The seventh character signifies the engine displacement of the bike. The possible letters that you will see here, and the engine identified, include –
- L – Carbureted 1340 EVO
- R – Fuel-injected 1340
- M – 883 Evolution
- N – 1100 Evo
- P – 1200 Evo
- V – Carbureted TC88
- W – Fuel-injected TC88
- Y – Carbureted TC88B
- B – Fuel-injected TC88B
The eighth character is used to signify how the motorcycle model was introduced. It indicates whether the model was a standard rollout (1), a mid-year release (2), a California-only bike, or a Special Edition release (4). Other characters can also exist in this spot if the motorcycle is sold internationally. These characters are rather unique to the specification of where the bike is manufactured and is intended for sale.
(9) Ninth character
The ninth character acts as the validator or checks digit for the VIN code. There are no references or secondary codes for this check digit, as it’s merely for validation purposes.
(10) Tenth character
The tenth character of the VIN code indicates the model year of the motorcycle. The years 1980 to 2000 are denoted by alphabets, beginning with “A” for 1980, “B” for 1981, and so on, ending with “Y” for 2000. After 2000, it has been changed to numbers. The sequence started with letters again in 2010 with “A” denoting the model year 2010. Remember, the characters O, Q, U, Z, and I and the number 0 are not used in VIN codes.
(11) Eleventh character
The eleventh character is the factory code, and it denotes the manufacturing plant that particular bike was manufactured. Within the United States, the letters “B” and “Y” indicate that the bike was assembled in York, Pennsylvania. Meanwhile, the letter “E” signifies assembly at the Buell Plant in East Troy, Wisconsin. The letter “T” signifies the plant located in Tomahawk, Wisconsin. The letter “J” signifies the plant location in Milwaukee, Wisconsin, whereas “K” is used for referencing the plant located in Kansas City, Missouri.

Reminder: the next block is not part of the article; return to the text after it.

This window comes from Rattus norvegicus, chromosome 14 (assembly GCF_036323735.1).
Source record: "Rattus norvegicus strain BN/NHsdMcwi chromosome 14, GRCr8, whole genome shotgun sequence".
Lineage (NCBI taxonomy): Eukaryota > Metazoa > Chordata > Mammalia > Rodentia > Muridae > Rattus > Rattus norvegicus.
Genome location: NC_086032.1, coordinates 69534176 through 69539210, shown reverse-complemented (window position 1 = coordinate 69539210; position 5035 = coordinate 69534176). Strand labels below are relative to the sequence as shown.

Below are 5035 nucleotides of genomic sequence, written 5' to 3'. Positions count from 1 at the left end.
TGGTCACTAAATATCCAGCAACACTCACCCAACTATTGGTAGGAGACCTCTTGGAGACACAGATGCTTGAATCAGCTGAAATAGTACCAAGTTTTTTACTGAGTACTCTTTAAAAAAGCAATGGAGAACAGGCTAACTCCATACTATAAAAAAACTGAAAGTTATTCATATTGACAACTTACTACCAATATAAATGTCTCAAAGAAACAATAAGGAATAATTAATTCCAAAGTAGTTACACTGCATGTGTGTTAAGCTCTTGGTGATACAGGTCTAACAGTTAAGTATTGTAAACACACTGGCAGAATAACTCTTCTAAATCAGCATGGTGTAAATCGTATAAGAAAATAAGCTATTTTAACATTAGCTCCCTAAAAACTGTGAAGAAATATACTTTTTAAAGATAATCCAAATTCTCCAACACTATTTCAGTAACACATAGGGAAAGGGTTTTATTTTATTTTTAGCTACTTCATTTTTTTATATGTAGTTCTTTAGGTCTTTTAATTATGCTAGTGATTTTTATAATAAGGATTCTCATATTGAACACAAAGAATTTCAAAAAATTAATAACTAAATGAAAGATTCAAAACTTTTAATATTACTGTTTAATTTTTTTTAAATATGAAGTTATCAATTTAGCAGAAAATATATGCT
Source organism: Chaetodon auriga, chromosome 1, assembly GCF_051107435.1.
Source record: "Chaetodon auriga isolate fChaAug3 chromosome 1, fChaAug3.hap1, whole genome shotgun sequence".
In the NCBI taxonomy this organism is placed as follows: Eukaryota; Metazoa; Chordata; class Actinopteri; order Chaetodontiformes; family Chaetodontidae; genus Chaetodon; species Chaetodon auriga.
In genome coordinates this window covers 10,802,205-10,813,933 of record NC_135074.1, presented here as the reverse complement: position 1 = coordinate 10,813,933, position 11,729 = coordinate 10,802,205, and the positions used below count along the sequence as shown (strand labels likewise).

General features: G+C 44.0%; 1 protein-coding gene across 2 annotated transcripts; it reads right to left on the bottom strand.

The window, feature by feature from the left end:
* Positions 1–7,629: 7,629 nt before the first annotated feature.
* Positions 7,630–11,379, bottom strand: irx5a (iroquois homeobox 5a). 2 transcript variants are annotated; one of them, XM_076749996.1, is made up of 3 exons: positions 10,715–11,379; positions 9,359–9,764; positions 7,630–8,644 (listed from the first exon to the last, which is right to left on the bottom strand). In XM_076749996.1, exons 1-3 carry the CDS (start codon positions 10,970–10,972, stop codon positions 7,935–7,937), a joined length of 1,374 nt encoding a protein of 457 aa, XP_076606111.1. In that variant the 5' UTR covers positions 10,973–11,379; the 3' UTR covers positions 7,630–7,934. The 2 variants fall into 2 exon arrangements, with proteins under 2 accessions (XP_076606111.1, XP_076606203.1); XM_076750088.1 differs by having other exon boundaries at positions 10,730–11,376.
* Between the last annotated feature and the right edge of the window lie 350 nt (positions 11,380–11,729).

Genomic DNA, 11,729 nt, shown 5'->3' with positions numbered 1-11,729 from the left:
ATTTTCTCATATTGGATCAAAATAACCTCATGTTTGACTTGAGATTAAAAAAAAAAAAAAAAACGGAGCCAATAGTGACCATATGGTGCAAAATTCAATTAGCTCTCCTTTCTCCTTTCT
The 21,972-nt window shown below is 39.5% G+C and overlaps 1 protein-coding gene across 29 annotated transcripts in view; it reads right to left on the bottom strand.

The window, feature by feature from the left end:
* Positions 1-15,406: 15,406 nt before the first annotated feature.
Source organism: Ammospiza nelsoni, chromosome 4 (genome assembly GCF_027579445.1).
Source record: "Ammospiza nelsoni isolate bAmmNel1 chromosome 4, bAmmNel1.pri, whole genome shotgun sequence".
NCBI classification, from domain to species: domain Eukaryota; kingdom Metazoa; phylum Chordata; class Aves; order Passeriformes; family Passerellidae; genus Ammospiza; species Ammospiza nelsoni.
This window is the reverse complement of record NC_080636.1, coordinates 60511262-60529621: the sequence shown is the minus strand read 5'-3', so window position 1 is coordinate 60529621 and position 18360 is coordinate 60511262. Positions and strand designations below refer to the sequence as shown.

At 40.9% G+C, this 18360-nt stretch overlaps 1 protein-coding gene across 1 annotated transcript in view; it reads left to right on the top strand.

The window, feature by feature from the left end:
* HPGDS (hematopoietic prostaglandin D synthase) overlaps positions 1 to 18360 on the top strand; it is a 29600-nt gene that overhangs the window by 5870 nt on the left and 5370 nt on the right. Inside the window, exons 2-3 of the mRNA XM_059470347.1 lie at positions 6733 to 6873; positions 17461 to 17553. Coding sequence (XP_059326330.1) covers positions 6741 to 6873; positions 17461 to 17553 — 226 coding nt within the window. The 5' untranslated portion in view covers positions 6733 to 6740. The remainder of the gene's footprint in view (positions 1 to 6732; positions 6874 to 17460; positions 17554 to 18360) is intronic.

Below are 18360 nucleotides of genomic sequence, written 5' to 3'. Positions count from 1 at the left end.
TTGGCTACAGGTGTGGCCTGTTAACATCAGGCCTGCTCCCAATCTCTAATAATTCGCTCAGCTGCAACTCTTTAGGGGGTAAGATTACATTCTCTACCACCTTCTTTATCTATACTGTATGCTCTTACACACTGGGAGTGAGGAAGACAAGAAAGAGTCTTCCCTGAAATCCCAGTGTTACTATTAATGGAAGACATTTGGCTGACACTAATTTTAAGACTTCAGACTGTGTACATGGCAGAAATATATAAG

Outside of the United States, the two letter used commonly are “N” and “D”. The letter “N” is used for bikes assembled at the plant in Haryana, India, while “D” is used for the Harley-Davidson plant in Manaus, Brazil. If there is any other character in this position, it indicates the bike was assembled at a plant in Thailand.
(12 – 17) Twelfth to seventeenth character
The last six characters of the VIN act as the unique serial number. These characters are specific to the particular unit of the motorcycle.
Thank you for reading. Hopefully, now you know a lot more about the VIN codes, where is the VIN number on a Harley-Davidson motorcycle, how you can decade over a century’s worth of VIN codes, and more. The Vehicle Identification Number or VIN Code on a Harley-Davidson motorcycle is equivalent to the DNA of a human being. The VIN contains the necessary information about the past and present of the bike. The VIN code is mentioned on the frame neck of the bike, and it has been this way since the 70s. In the vintage bikes built before that, the VIN was also located on the motor.